In general, Edwards won't legally marry same-sex couples just because she can. She has counseled some couples to wait and "not get caught up in the thrill of it." Generally, she puts engaged couples, straight or gay, through four or five meetings of counseling and planning. Now, with the time crunch, "three meetings is a lot," she said.
But one Wednesday in late August, she found herself marrying a couple she had not met in person until the ceremony. Cynthia Kern and Jane Boisseau, who live in New York, have been together 25 years, and Boisseau is a friend and law partner of Dean Hansell, a longtime member of the BCC congregation. Edwards and the couple planned the wedding by phone and e-mail.
"One of the things I appreciated was that she asked so many questions about our history, our relationship, our son," said Boisseau, who has a 7-year-old, Jeremy Kern, with Cynthia, a New York state judge.
On the morning of their wedding, a dozen boisterous family members and friends sat in a semicircle of chairs at the temple as the two brides stood under a chuppah, the traditional Jewish wedding canopy.
Edwards, in a teal silk pantsuit and dark round-framed glasses, blended the personal with the political. "This ceremony takes place because of this," she said, holding up a document. "A California marriage license." The guests applauded.
The marriage license itself, a prosaic piece of paper, has taken on a poetic meaning at same-sex weddings, Edwards said earlier.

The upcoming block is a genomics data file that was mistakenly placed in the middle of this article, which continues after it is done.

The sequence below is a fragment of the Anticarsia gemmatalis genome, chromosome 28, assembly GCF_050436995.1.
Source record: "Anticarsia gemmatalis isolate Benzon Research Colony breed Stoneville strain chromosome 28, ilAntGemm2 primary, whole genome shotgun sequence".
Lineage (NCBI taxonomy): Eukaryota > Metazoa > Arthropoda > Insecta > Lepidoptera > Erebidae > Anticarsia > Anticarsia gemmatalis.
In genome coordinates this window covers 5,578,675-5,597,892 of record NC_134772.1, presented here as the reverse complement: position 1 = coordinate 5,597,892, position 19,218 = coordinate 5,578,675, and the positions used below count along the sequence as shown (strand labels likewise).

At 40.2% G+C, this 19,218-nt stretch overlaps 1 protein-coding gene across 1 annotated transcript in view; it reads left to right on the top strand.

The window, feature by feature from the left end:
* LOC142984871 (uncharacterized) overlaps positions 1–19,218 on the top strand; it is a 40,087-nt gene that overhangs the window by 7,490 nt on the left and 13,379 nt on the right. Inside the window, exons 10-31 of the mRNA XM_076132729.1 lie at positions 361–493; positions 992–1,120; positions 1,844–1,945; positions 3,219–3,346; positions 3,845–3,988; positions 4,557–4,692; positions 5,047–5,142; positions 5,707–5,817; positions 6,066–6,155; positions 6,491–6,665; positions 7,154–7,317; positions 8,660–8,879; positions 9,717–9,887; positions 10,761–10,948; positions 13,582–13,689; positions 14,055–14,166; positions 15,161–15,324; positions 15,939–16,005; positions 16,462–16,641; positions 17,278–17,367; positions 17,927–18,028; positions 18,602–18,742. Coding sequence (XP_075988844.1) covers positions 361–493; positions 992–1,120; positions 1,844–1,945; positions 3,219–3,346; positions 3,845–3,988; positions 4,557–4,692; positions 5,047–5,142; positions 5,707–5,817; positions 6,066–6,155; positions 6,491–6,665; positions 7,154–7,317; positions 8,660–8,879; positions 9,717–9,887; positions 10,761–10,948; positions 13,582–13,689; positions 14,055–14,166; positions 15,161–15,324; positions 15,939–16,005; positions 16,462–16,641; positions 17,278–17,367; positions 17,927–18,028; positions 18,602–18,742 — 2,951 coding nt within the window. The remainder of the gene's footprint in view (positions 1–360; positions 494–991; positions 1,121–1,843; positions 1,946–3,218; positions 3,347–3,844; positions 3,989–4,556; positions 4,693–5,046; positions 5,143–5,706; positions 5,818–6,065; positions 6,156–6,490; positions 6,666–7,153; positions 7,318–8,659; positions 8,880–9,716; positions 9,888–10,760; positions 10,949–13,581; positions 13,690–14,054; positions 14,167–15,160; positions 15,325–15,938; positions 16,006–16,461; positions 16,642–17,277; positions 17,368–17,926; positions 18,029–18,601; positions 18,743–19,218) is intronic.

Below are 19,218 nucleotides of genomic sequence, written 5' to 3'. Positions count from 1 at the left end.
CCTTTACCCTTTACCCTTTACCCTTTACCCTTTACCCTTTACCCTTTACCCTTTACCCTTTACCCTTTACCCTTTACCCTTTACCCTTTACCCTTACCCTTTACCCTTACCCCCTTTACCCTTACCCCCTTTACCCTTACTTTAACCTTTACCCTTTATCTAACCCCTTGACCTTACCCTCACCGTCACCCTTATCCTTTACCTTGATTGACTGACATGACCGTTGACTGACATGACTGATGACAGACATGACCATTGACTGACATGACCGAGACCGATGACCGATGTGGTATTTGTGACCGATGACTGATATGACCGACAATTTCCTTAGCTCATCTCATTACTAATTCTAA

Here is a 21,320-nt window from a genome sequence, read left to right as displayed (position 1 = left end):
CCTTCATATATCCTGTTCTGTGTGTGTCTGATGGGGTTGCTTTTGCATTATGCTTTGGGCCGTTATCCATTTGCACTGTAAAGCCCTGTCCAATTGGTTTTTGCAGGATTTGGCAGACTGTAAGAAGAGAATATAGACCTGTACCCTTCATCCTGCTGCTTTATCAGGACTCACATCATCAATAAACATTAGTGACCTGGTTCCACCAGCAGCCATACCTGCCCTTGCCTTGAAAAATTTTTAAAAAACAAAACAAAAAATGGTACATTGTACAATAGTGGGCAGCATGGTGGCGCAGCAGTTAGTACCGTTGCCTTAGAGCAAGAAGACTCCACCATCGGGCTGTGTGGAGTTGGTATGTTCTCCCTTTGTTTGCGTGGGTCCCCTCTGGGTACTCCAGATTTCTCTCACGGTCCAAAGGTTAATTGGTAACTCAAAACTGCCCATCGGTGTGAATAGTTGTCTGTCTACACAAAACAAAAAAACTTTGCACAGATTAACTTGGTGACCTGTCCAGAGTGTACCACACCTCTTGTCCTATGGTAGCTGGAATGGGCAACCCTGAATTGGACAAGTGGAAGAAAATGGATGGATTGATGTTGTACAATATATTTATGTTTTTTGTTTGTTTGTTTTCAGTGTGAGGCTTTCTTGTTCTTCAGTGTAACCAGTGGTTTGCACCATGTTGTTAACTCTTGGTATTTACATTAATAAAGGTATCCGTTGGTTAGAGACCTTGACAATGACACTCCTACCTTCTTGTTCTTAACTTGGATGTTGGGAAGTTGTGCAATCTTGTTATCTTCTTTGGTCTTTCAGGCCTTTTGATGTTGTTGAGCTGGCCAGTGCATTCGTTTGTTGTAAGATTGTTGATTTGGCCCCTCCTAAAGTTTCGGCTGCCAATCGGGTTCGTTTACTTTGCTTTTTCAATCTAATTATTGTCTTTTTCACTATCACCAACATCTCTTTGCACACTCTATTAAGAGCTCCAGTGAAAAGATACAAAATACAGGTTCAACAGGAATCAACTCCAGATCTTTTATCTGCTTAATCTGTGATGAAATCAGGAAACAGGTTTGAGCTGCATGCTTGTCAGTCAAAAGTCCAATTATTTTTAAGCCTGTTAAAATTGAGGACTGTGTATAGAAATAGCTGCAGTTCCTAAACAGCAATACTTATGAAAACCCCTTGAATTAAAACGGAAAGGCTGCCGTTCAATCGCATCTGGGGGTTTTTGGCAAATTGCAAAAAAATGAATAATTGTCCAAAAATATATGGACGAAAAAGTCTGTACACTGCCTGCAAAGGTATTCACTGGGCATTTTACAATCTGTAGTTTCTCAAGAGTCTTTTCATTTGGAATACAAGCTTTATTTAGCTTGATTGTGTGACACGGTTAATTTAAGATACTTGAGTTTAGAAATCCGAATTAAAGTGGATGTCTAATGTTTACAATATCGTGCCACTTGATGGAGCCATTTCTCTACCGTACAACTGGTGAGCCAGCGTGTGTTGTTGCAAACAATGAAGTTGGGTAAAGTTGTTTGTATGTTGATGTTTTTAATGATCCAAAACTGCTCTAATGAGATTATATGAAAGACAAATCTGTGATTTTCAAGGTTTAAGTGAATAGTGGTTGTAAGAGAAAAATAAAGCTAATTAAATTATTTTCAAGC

"The license has always been something you sign over in the other room with very little fanfare," she said describing what happens when a man and woman wed. "Especially for, I think, gay and lesbian clergy, the irony of signing other people's licenses when we ourselves couldn't get married was painful -- and why we didn't make a big deal out of it. Now, I mention the license during the ceremony and more often than not, people burst into applause."
Four days later, Edwards was spending a Sunday afternoon in Malibu marrying Josh Wayser and Richard Schulte, a couple she has known throughout their seven-year relationship and multiple baby namings. The couple have five adopted children, ranging in age from 4 months to 8 years.
Edwards' only qualm just before their nuptials was whether they could focus on it. Alternately distracted and giddy, the two men were tending to their children and about 60 guests wandering through a beach house offered by friends for the ceremony.
"What I want you to do is everything you can to take it in today," said Edwards, whose calm mien is less preacher, more therapist.
"She knows that's hard," said Schulte, a project manager at Paramount, laughing.
"There are so many moving pieces," Wayser said.
"I might stop a few times and remind you to be present," Edwards said.
But she didn't. Few people at her weddings -- the couple or their guests -- need to be reminded to drink in the moment.
Under an improvised chuppah of beach umbrellas, the couple stood, their children never far from them, their guests wedged onto the deck, serenaded by the muted thud of the ocean waves breaking on the shore.
"Five children later, Richard and Josh are the exemplars of souls who delight in abundance," she told the assembled group. She paused, looking down and fingering her notes as her eyes welled with tears.
After the ceremony, Edwards' own spouse gave her a hug and the two mingled with wedding guests.
"I often cry," the rabbi said of the weddings she performs. But at the Boisseau-Kern nuptials, she said, "That was the first time I didn't cry when I said, 'By the power vested in me.' "
It took only 19 weddings for her to get there.